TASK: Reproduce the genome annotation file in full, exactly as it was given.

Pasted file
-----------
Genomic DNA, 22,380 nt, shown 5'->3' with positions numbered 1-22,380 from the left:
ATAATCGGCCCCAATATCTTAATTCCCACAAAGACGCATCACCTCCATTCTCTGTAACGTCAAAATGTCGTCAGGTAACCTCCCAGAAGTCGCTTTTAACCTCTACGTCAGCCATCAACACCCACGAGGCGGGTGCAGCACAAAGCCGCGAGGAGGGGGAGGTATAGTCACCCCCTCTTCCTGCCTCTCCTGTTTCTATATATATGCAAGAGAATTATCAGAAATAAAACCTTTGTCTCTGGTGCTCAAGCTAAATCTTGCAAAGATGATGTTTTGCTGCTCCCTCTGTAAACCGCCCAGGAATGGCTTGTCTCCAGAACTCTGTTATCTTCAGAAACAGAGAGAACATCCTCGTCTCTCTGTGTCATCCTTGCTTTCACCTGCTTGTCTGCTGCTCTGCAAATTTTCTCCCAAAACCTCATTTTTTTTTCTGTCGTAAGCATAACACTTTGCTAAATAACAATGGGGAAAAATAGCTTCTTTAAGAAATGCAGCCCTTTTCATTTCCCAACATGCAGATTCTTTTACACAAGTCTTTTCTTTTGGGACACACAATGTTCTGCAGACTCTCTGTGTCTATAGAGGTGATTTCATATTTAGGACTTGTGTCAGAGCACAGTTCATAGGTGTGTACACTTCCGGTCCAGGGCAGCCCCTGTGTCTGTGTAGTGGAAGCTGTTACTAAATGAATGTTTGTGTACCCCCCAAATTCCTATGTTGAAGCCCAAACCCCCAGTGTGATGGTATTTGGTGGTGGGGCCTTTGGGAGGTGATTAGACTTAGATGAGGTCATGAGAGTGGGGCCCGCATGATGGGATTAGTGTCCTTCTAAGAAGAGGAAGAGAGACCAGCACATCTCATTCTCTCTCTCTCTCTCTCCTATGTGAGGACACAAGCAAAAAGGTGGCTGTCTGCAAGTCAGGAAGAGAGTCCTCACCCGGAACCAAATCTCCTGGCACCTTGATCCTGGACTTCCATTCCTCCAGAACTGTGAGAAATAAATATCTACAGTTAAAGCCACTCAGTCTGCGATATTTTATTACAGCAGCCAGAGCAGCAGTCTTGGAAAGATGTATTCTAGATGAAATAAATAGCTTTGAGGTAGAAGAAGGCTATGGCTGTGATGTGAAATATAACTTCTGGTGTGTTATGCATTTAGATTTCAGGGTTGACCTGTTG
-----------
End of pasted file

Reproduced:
Genomic DNA, 22,380 nt, shown 5'->3' with positions numbered 1-22,380 from the left:
ATAATCGGCCCCAATATCTTAATTCCCACAAAGACGCATCACCTCCATTCTCTGTAACGTCAAAATGTCGTCAGGTAACCTCCCAGAAGTCGCTTTTAACCTCTACGTCAGCCATCAACACCCACGAGGCGGGTGCAGCACAAAGCCGCGAGGAGGGGGAGGTATAGTCACCCCCTCTTCCTGCCTCTCCTGTTTCTATATATATGCAAGAGAATTATCAGAAATAAAACCTTTGTCTCTGGTGCTCAAGCTAAATCTTGCAAAGATGATGTTTTGCTGCTCCCTCTGTAAACCGCCCAGGAATGGCTTGTCTCCAGAACTCTGTTATCTTCAGAAACAGAGAGAACATCCTCGTCTCTCTGTGTCATCCTTGCTTTCACCTGCTTGTCTGCTGCTCTGCAAATTTTCTCCCAAAACCTCATTTTTTTTTCTGTCGTAAGCATAACACTTTGCTAAATAACAATGGGGAAAAATAGCTTCTTTAAGAAATGCAGCCCTTTTCATTTCCCAACATGCAGATTCTTTTACACAAGTCTTTTCTTTTGGGACACACAATGTTCTGCAGACTCTCTGTGTCTATAGAGGTGATTTCATATTTAGGACTTGTGTCAGAGCACAGTTCATAGGTGTGTACACTTCCGGTCCAGGGCAGCCCCTGTGTCTGTGTAGTGGAAGCTGTTACTAAATGAATGTTTGTGTACCCCCCAAATTCCTATGTTGAAGCCCAAACCCCCAGTGTGATGGTATTTGGTGGTGGGGCCTTTGGGAGGTGATTAGACTTAGATGAGGTCATGAGAGTGGGGCCCGCATGATGGGATTAGTGTCCTTCTAAGAAGAGGAAGAGAGACCAGCACATCTCATTCTCTCTCTCTCTCTCTCCTATGTGAGGACACAAGCAAAAAGGTGGCTGTCTGCAAGTCAGGAAGAGAGTCCTCACCCGGAACCAAATCTCCTGGCACCTTGATCCTGGACTTCCATTCCTCCAGAACTGTGAGAAATAAATATCTACAGTTAAAGCCACTCAGTCTGCGATATTTTATTACAGCAGCCAGAGCAGCAGTCTTGGAAAGATGTATTCTAGATGAAATAAATAGCTTTGAGGTAGAAGAAGGCTATGGCTGTGATGTGAAATATAACTTCTGGTGTGTTATGCATTTAGATTTCAGGGTTGACCTGTTG